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Addressing snail mail: Heading to the polls vs. voting by mail

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MARCH 04, 2020

In the day and age of ever-advancing technology and the prioritization of convenience, it seems fitting that some people are embracing what is, essentially, Uber for voting: mail-in ballots. But is voting by mail or at the polls better and which one is right for you? To determine this, there are a few factors to take into account.


While voting polls attempt to be accessible for people living with disabilities, the fact is that being able to mail in your vote from anywhere allows more people the chance to vote if you have a disability that makes it difficult to get out to the polling station and wait in line for long periods of time.

There is, however, the question of getting mail-in ballots to homeless people. Usually, when it comes to voting by mail, your ballot is mailed to you. If you are homeless, you could use your shelter’s address or an address of a friend, but it seems that this is one of the ways in which both voting by mail and voting at the polls fall short.

The verdict: As usual, when it comes to accessibility, there is room for improvement.


The truth is that no one — not even the postal service — can guarantee that a package won’t go missing, and there have been cases of ballots being received after the deadline or getting rejected, thus not being counted. But there are other options for getting your mail-in ballot in on time. In the city of Berkeley, you can fill out your ballot and drop it off at a secure ballot box at Martin Luther King Jr. Civic Center at your convenience (as long as it is before 8 p.m. on Super Tuesday), and you can rest assured that your ballot will not get lost because the box is checked every day.

If this location is too out of the way, there are other drop boxes you can go to, although the pickup times vary and exclude weekends. Since these locations are all open for 24-hour drop off, they are a great option for people with work schedules that make finding enough time to vote at the polls difficult. The state has also tried to make these dropboxes accessible.

You do not have to worry about where to drop off your ballot or whether or not your mailed-in ballot got lost in its travels. While your polling station could be subject to hacking or faulty technology, neither of these things are common.

The verdict: For mail-in ballots, it is recommended to use a dropbox. Otherwise, you should hit the polls to be safe.


If you have an unusual work schedule and do not want to spend your lunch break at a polling station or, more likely, take time off of work to exercise your right to vote, then mailing in your ballot can save you hours of waiting in line. All you have to do is, well, mail in your ballot.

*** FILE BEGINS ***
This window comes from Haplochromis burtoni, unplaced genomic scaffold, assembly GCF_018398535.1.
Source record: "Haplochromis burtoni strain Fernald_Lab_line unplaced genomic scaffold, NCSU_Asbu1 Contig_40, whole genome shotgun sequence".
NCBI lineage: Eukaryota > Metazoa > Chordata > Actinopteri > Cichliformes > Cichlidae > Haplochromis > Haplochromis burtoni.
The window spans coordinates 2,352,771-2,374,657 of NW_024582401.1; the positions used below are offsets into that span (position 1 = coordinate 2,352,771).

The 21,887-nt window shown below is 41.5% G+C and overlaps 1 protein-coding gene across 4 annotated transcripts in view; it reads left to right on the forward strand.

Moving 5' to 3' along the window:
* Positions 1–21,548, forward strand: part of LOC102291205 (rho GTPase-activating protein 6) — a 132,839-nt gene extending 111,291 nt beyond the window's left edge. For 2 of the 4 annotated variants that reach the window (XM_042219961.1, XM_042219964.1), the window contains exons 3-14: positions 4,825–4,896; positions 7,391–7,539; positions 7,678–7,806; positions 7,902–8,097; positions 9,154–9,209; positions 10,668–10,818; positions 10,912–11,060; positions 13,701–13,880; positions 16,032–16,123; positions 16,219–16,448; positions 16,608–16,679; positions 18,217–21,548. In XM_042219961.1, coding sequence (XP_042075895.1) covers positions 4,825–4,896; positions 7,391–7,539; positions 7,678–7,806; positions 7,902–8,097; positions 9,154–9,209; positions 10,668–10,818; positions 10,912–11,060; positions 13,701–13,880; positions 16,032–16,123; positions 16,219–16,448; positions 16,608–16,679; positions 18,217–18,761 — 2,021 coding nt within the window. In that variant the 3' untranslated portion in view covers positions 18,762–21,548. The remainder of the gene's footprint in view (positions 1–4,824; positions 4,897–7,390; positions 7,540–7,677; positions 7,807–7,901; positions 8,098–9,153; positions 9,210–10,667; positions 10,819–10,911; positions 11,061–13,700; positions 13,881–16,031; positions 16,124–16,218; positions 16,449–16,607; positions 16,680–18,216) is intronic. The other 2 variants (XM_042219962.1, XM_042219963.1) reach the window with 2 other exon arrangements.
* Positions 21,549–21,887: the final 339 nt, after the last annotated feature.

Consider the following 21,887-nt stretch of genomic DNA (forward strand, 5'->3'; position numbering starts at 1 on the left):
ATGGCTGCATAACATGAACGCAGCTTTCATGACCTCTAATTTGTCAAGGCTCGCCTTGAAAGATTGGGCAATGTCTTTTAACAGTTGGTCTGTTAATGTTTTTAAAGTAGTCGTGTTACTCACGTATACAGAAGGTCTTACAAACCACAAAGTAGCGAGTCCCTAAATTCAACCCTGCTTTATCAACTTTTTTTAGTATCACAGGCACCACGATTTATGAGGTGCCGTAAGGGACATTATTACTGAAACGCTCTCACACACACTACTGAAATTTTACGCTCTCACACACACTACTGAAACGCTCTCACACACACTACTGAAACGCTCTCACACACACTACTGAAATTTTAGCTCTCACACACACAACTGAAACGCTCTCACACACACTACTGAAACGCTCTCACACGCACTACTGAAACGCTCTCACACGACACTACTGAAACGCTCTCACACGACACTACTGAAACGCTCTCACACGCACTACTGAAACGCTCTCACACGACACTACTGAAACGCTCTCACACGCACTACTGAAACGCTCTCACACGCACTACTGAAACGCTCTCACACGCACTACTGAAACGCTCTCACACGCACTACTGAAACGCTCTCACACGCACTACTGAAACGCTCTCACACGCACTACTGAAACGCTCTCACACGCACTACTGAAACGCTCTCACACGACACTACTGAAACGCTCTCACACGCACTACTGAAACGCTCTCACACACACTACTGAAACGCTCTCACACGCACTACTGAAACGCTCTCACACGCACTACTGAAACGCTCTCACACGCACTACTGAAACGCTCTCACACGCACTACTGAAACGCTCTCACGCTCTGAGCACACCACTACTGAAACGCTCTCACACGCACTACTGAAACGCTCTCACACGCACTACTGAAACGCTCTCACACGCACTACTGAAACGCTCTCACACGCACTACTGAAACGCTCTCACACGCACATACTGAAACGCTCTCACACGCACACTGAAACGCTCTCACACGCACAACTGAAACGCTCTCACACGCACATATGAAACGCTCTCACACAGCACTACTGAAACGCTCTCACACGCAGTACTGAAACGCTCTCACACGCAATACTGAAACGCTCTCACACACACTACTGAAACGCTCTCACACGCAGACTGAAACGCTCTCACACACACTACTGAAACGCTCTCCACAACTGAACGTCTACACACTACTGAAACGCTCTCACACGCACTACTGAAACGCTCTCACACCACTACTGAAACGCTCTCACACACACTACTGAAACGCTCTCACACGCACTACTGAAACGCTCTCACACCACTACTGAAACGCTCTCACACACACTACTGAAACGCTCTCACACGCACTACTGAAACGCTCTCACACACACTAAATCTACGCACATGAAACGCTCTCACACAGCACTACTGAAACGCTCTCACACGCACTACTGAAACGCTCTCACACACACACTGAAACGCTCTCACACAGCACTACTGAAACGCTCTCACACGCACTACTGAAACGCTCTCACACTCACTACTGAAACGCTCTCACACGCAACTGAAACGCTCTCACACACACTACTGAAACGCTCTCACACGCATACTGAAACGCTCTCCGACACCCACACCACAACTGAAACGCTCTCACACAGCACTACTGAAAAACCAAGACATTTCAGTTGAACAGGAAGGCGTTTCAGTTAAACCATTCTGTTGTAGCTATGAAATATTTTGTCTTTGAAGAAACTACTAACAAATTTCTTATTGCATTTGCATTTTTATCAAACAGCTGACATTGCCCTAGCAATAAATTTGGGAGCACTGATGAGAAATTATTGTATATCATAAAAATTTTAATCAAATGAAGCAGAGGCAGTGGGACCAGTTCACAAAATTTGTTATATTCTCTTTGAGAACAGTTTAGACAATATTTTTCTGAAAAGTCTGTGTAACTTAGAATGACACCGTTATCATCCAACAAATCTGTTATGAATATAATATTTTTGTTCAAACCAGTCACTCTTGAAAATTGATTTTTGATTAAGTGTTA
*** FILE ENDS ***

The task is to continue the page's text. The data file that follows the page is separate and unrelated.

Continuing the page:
You may not have the same experience you would if you headed to the polls with a group of friends or coworkers, but you can still wear your “I Voted” sticker that comes with the ballot and post a picture of your sealed ballot on social media.

The verdict: It is hard to deny that voting by mail is far more convenient than taking time to wait at the polls, and its convenience has even increased voter turnout in some cases.

Sense of community

We should not rule out how important it is to feel part of a community of voters, however. Going with friends can be a fun experience, especially for first-time voters. You even get to use those voting stamps to mark your ballot! And let’s be real, posting a picture on social media is just not as fun as gathering up all your friends and waiting in line together. It is pretty much like an amusement park, but instead of riding a rollercoaster, you get to exercise your right to vote. (Alright, maybe that is a bit of a stretch, but maybe some political science majors would agree.) Plus, if you have some friends who are not motivated to vote, making it into a group activity might give them the little push they need to go.

The verdict: In-person voting takes the cake when it comes to fostering a sense of community.

All in all, it really just comes down to personal preference. It seems, however, that mail-in ballots rank higher than polling stations as long as you fill out your ballot properly and mail it in early. At this point in time, there are four states that only hold elections by mail: Hawaii, Colorado, Washington and Oregon. Will more states make the change and phase out polling stations? Only time will tell, but considering that the convenience of voting by mail has increased voter turnout, perhaps more states should be looking into promoting it.

Contact Jasmin Staffer at [email protected] .

MARCH 08, 2020